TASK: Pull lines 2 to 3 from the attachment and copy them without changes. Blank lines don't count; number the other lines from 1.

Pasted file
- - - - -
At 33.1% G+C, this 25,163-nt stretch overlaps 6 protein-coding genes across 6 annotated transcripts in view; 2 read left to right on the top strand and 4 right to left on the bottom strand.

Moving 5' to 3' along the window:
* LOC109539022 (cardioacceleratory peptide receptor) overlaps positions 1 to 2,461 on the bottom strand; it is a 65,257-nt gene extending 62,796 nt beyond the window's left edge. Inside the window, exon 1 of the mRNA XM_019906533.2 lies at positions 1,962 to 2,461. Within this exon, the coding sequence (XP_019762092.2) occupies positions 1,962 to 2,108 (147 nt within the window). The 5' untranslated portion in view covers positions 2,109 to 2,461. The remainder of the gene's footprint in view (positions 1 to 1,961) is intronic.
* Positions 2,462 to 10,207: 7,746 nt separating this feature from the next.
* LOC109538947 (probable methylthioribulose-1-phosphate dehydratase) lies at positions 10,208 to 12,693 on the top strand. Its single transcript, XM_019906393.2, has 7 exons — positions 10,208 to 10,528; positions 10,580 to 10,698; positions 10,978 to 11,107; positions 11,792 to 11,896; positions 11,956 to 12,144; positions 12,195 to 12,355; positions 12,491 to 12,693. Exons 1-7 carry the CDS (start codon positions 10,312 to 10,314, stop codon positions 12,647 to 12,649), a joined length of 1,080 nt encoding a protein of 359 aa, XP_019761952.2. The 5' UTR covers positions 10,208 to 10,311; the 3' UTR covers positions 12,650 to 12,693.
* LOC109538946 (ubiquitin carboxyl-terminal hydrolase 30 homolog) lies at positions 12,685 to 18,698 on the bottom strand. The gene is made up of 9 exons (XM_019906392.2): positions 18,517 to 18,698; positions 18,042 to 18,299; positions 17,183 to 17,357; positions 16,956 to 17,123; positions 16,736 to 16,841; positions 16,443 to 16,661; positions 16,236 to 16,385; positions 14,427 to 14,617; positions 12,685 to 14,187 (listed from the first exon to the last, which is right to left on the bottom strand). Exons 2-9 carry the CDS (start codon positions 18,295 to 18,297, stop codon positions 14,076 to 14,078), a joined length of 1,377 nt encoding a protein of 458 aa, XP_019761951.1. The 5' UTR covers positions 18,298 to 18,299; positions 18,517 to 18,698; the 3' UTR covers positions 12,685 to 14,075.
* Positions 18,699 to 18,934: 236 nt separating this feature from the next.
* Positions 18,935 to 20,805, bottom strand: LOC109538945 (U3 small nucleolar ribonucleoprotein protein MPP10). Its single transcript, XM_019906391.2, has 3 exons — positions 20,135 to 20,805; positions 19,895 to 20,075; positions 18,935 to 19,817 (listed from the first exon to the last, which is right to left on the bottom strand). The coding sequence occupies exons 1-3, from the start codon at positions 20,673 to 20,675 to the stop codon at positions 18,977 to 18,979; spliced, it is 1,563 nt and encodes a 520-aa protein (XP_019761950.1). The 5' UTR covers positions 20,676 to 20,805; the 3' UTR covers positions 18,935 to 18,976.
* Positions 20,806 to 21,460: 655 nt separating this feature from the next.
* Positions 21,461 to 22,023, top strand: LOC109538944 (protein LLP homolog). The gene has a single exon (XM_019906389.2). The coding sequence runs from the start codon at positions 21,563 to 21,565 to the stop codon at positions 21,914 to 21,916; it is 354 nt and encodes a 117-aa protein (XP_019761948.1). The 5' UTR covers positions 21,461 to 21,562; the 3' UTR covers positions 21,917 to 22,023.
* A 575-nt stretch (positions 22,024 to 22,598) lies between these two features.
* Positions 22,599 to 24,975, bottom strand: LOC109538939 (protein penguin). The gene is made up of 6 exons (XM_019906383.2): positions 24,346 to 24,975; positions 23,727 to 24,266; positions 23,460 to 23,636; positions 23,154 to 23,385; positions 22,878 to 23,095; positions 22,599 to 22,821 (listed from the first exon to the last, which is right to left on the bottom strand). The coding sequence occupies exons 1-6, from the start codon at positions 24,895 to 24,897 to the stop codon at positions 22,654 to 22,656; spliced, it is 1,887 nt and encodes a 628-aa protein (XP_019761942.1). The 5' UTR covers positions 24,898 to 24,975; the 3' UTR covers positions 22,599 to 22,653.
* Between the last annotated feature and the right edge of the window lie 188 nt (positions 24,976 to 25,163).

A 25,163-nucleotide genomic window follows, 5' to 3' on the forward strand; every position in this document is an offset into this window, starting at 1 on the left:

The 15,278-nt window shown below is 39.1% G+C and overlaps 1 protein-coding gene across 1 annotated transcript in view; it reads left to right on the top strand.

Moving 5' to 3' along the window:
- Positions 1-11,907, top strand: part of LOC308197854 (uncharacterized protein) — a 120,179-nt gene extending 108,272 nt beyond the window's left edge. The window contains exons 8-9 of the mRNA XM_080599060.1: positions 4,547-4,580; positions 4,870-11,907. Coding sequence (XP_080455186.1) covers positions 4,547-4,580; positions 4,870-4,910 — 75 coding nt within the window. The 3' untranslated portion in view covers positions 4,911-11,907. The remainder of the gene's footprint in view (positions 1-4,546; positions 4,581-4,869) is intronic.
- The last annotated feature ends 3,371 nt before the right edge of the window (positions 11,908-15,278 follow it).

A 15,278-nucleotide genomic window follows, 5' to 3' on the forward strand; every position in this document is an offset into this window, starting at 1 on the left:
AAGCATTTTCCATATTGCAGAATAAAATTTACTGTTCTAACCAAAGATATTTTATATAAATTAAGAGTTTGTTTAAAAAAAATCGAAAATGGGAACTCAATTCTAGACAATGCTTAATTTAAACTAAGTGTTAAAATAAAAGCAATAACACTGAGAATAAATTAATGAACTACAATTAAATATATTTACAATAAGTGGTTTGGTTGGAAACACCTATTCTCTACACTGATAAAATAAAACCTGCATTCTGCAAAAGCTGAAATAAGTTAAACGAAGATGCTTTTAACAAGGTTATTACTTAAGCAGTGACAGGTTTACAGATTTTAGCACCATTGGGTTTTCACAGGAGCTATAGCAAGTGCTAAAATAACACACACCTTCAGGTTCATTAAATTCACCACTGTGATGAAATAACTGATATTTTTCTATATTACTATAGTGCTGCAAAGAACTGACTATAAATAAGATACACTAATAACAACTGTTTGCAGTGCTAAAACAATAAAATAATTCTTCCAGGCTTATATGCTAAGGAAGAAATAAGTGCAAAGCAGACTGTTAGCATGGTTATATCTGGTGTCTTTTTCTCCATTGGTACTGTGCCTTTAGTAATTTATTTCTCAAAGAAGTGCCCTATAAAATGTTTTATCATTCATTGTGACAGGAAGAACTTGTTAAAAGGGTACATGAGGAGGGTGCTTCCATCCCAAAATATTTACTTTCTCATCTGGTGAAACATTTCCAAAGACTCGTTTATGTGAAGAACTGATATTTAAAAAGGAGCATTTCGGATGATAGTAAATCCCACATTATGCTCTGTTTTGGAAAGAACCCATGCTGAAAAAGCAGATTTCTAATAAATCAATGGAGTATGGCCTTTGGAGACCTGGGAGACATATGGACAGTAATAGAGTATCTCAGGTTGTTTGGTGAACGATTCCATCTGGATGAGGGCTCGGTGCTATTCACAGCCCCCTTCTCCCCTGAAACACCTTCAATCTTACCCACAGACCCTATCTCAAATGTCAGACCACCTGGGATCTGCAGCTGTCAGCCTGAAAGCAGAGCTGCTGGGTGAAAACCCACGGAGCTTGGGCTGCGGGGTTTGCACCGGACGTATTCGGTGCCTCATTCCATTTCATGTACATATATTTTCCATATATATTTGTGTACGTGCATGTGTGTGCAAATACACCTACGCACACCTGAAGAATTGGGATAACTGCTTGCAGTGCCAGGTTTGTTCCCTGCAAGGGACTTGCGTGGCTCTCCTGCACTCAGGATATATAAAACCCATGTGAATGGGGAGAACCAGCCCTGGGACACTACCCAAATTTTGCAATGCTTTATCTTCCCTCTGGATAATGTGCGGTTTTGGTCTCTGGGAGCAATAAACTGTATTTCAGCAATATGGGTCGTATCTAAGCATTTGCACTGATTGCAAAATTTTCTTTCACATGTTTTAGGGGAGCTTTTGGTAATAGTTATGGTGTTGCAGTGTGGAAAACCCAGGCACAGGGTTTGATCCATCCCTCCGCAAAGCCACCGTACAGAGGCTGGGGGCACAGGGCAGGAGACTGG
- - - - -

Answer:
Moving 5' to 3' along the window:
* LOC109539022 (cardioacceleratory peptide receptor) overlaps positions 1 to 2,461 on the bottom strand; it is a 65,257-nt gene extending 62,796 nt beyond the window's left edge. Inside the window, exon 1 of the mRNA XM_019906533.2 lies at positions 1,962 to 2,461. Within this exon, the coding sequence (XP_019762092.2) occupies positions 1,962 to 2,108 (147 nt within the window). The 5' untranslated portion in view covers positions 2,109 to 2,461. The remainder of the gene's footprint in view (positions 1 to 1,961) is intronic.